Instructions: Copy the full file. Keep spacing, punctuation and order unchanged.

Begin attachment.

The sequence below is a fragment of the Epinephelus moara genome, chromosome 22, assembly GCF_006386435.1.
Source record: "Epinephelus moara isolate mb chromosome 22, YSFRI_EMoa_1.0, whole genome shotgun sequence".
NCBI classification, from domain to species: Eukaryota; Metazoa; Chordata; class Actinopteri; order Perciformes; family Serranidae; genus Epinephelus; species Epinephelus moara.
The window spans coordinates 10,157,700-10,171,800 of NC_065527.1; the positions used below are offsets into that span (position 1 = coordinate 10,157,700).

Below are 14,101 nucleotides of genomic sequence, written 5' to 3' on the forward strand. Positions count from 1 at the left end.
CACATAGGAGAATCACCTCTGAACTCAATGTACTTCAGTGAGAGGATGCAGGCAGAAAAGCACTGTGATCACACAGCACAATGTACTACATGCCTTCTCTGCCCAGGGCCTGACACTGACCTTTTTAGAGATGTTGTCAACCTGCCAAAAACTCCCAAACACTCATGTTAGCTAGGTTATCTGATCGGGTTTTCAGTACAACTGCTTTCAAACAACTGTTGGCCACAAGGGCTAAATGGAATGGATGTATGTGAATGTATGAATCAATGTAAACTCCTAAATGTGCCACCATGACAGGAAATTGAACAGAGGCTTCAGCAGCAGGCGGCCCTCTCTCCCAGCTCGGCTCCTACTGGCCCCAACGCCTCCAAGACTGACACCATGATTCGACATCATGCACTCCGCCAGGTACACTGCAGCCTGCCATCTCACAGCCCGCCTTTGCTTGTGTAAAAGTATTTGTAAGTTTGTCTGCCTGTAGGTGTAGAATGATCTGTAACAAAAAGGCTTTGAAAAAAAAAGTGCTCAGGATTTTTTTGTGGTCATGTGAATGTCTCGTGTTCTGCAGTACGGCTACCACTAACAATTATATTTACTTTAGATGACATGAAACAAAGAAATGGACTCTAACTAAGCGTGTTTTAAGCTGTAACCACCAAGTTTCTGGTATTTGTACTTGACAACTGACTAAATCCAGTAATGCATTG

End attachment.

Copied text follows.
The sequence below is a fragment of the Epinephelus moara genome, chromosome 22, assembly GCF_006386435.1.
Source record: "Epinephelus moara isolate mb chromosome 22, YSFRI_EMoa_1.0, whole genome shotgun sequence".
NCBI classification, from domain to species: Eukaryota; Metazoa; Chordata; class Actinopteri; order Perciformes; family Serranidae; genus Epinephelus; species Epinephelus moara.
The window spans coordinates 10,157,700-10,171,800 of NC_065527.1; the positions used below are offsets into that span (position 1 = coordinate 10,157,700).

Below are 14,101 nucleotides of genomic sequence, written 5' to 3' on the forward strand. Positions count from 1 at the left end.
CACATAGGAGAATCACCTCTGAACTCAATGTACTTCAGTGAGAGGATGCAGGCAGAAAAGCACTGTGATCACACAGCACAATGTACTACATGCCTTCTCTGCCCAGGGCCTGACACTGACCTTTTTAGAGATGTTGTCAACCTGCCAAAAACTCCCAAACACTCATGTTAGCTAGGTTATCTGATCGGGTTTTCAGTACAACTGCTTTCAAACAACTGTTGGCCACAAGGGCTAAATGGAATGGATGTATGTGAATGTATGAATCAATGTAAACTCCTAAATGTGCCACCATGACAGGAAATTGAACAGAGGCTTCAGCAGCAGGCGGCCCTCTCTCCCAGCTCGGCTCCTACTGGCCCCAACGCCTCCAAGACTGACACCATGATTCGACATCATGCACTCCGCCAGGTACACTGCAGCCTGCCATCTCACAGCCCGCCTTTGCTTGTGTAAAAGTATTTGTAAGTTTGTCTGCCTGTAGGTGTAGAATGATCTGTAACAAAAAGGCTTTGAAAAAAAAAGTGCTCAGGATTTTTTTGTGGTCATGTGAATGTCTCGTGTTCTGCAGTACGGCTACCACTAACAATTATATTTACTTTAGATGACATGAAACAAAGAAATGGACTCTAACTAAGCGTGTTTTAAGCTGTAACCACCAAGTTTCTGGTATTTGTACTTGACAACTGACTAAATCCAGTAATGCATTG